Educator and public official. During his term as Secretary of Public Instruction, the Department Press, the public radio and television educational service, and the Free School of Music were formed, and Spanish was adopted as the official language of instruction in all levels of the Puerto Rico public education system.
Mariano Villaronga Toro was born November 9, 1906, in the southern city of Ponce. He attended college at the University of Puerto Rico in Río Piedras, where in 1929 he earned a bachelors degree in science. Later, he worked as a teacher in the Puerto Rico public schoolsand as a school principal.
After these early experiences as an educator and public servant, Villaronga moved to the state of Massachusetts, where he earned a masters degree in Education at Harvard University. Upon his return to Puerto Rico, he joined the faculty at the University of Puerto Rico. In 1943, Rector Jaime Benítez appointed him to take charge of the newly created Department of General Studies. The new department was created as part of Benítez’s university reform program. The reform incorporated changes in pedagogical methods as well as the creation of new schools in the university. After the School of General Studies was formed, Villaronga became its director in 1945.
In 1946, the political leadership of the Popular Democratic Party recommended Villaronga for commissioner of Public Instruction, a post that at that time was appointed by the president of the United States and confirmed by the United States Senate. In the Senate hearings, Villaronga remained firm in his position in favor of using Spanish as the language of instruction in Puerto Rico, which cost him confirmation. The educational policy on the island, since the arrival of the United States, had established English as the language of public education to contribute to a process of Americanization of the Puerto Rican people.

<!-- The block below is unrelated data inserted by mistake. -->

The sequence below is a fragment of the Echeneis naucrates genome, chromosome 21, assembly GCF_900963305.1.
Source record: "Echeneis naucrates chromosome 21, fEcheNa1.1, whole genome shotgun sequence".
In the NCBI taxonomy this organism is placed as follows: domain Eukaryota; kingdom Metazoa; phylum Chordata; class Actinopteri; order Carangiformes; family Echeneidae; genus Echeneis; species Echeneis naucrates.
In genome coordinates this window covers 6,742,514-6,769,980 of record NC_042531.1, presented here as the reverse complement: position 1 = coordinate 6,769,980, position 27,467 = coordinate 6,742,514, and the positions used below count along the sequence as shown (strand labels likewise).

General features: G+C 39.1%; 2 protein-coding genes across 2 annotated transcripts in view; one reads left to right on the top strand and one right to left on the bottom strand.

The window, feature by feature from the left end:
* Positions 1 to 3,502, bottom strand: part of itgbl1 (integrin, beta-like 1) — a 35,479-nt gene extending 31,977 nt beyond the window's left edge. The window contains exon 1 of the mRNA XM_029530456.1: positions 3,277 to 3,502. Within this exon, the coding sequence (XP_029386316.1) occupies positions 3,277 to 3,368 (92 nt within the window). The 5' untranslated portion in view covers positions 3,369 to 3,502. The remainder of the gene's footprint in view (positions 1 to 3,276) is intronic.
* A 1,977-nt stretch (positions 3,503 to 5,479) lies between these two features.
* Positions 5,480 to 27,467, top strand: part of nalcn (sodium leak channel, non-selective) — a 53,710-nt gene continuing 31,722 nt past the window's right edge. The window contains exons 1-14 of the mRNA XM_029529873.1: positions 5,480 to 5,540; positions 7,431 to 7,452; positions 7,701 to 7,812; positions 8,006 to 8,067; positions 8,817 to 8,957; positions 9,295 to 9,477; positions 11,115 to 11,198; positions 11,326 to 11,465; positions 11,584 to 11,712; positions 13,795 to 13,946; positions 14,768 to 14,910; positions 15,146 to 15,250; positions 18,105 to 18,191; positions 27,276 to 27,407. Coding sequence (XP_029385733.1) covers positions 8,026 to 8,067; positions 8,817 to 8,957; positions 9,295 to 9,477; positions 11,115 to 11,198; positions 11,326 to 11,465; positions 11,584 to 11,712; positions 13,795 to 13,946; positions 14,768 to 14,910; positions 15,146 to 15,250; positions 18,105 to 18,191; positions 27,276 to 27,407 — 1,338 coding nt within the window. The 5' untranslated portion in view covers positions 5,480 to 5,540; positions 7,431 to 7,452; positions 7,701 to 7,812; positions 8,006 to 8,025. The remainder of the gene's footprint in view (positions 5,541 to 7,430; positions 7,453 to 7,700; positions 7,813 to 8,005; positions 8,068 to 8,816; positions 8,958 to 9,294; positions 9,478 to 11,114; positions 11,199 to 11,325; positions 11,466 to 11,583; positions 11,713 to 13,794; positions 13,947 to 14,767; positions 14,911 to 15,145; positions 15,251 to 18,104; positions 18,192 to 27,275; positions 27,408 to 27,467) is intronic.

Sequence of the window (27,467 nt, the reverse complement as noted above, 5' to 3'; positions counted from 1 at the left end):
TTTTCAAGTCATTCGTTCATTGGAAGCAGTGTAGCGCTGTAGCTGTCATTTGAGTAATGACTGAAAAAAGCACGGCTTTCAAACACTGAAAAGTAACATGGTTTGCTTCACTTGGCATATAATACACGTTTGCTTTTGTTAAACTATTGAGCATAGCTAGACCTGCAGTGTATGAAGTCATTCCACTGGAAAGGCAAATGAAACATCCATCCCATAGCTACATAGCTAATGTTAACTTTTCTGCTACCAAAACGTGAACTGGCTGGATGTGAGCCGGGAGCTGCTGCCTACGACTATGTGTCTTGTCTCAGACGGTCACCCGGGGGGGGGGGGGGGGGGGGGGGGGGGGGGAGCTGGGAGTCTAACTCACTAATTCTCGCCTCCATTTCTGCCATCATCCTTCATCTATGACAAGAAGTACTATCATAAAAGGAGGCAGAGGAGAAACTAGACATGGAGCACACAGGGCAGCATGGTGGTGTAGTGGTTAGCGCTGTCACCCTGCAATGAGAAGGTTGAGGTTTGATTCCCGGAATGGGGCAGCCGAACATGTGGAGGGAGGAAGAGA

In 1948, however, Luis Muñoz Marín, the first governor elected by a popular vote, named Mariano Villaronga commissioner of Public Instruction. In August of 1949, Muñoz issued an executive order that all teaching would be done in Spanish at all levels in the public education system and that English would be offered as a special subject. In 1952, when the Commonwealth of Puerto Rico was formed, Villaronga was designated secretary of Public Instruction, a position he held until 1957.
Under his direction, the Department of Public Instruction increased the school attendance of children in Puerto Rico, especially at the elementary level. At the same time, projects were initiated to expand educational facilities and improve the quality of education. Also under his direction, an initiative was begun to create an educational television station. He ordered a study of the state of commercial and public television in the United States, Cuba and Mexico by playwright Francisco Arriví, Professor Gustavo Agrait and educator Ismael Rodríguez Bou, who presented their conclusions in a document titled “Report on Educational Television” in 1954 that Villaronga submitted to the governor. Four years later, the first educational television station in Latin America, WIPR Television, was inaugurated.
Mariano Villaronga died in San Juan in March of 1987.
Author: Grupo Editorial EPRL
Published: February 19, 2010.
This post is also available in: Español